Upcoming Trial in Texas: TABC v. Cajones

When accused of a crime, most people don’t mind if the charges get dismissed. Chris Nash, who was arrested in one of the recent Texas Alcoholic Beverage Commission stings, is fortunately an exception to the rule. From the Dallas Observer:

“If they don’t let me challenge them, the dismissal doesn’t have any weight,” says Nash, who works as a systems engineer. “It allows them to duck and run. I want to confront my accusers.”

He claims to have an open-and-shut defense. On Saturday night, March 11, an undercover agent with the TABC tapped on Nash’s shoulder as he sat at the back of the Inwood Tavern with his girlfriend and a few others. At first, he thought the lady wanted the book of matches on his table. But she said she was with the state police and asked him to step outside. A second agent joined them.

As the suspected scofflaw was being questioned and videotaped, a cabbie that he knew circled around and asked him if he needed a ride. That footage would be exhibit A for the defense. Nash had taken a taxi to the tavern and planned to take one back. That was his new routine after he’d been arrested for drunk driving not long ago. Nash showed the agents that he didn’t even have his car keys on him, but he was unable to perform the sobriety test because, he said, he suffered from lower back pain.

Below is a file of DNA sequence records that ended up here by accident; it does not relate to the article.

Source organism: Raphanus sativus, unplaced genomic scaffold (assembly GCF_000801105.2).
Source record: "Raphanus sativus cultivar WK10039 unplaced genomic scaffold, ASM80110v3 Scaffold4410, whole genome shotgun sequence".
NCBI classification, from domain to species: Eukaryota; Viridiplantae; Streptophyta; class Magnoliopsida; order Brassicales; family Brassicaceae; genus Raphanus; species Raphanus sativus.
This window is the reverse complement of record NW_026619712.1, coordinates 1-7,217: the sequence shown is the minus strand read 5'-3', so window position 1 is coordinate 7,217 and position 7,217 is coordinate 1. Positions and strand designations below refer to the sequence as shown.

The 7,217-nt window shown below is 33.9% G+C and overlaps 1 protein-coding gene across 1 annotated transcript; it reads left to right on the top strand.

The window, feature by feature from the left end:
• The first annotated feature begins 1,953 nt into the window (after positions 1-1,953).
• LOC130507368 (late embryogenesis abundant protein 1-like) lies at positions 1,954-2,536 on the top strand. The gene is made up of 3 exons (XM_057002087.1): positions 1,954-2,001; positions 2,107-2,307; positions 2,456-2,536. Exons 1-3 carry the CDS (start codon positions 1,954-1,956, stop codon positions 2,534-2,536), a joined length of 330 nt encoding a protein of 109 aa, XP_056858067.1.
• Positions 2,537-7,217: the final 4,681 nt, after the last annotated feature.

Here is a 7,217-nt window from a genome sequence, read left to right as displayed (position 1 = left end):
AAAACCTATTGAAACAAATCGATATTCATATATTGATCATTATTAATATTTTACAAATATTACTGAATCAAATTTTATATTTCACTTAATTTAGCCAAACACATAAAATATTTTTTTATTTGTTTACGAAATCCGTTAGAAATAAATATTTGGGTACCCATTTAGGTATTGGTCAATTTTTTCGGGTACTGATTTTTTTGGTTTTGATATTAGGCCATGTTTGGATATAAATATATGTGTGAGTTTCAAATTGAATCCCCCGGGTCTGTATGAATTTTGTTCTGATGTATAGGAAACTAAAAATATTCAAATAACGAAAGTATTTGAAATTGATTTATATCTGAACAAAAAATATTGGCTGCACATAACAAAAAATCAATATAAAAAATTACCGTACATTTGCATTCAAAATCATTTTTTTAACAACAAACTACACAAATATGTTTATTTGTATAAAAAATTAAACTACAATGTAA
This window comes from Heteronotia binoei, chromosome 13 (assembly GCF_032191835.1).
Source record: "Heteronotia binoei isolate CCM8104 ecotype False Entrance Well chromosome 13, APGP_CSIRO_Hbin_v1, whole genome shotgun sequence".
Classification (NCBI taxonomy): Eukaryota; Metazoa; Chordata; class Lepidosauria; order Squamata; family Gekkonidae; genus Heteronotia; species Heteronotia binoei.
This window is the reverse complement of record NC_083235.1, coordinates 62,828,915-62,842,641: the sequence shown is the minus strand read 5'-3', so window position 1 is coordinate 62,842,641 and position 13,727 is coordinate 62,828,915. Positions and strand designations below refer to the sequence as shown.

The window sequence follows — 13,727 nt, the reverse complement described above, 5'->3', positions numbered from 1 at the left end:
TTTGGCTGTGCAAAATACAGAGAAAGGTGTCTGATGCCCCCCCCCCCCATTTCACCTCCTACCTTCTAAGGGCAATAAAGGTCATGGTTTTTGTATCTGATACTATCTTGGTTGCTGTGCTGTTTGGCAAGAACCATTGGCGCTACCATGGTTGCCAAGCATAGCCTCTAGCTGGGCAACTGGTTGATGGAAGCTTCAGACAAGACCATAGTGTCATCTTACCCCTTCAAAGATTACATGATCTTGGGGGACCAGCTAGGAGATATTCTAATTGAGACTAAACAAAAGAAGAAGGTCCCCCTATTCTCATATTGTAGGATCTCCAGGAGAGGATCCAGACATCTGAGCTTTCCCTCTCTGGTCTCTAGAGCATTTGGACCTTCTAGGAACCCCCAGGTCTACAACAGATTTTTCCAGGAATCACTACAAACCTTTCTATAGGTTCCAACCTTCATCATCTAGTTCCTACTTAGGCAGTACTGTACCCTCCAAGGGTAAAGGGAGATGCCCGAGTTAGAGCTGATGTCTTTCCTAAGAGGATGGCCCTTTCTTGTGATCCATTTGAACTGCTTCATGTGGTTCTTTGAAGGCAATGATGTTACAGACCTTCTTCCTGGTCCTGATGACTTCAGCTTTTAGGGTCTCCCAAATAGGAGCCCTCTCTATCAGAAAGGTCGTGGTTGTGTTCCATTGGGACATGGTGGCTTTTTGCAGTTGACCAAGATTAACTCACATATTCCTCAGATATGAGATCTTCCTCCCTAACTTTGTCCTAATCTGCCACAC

It gets even better:

Between his defense and the aftermath of Monday’s hearing in Austin on the agency’s public intoxication arrests, Nash is worried that TABC will drop the case against him. So he and his attorney Lee Bright are researching their legal options to make sure they’ll have a chance, in essence, to humiliate their accusers in court. “I’ve talked to judges about it, and they’ve asked me why wouldn’t I want a criminal charge dismissed?” says Bright, who is representing Nash at cost, in part because of the principles involved in this case. “Don’t accuse somebody, don’t file charges and disrupt their life and when they want to defend themselves deny them a chance to confront their accuser.”

In what won’t be a shocker to anyone here, the article mentions that Nash leans politically in a libertarian direction. I don’t care what his politics are, he has the courage of our founding fathers and deserves our applause and support. I’d also like to see around 2200 civil proceedings filed against the state. Any greedy lawyers reading my rant?

Props to Michael Nelson.

6 Comments
  1. I just love the constitutional spin to this; “the right to face your accuser.”

    And gee, Stephen, what makes you think it’s not a surprise to us? That this guy is acting on principles… or that he knows other people who are as well?

  2. Ian — I just figured that this libertarian audience (as opposed to most political audiences) would equate “libertarian” with acting with principle.

  3. Julian,

    We agree again? Keep this up and we might get a lovefest going around here.

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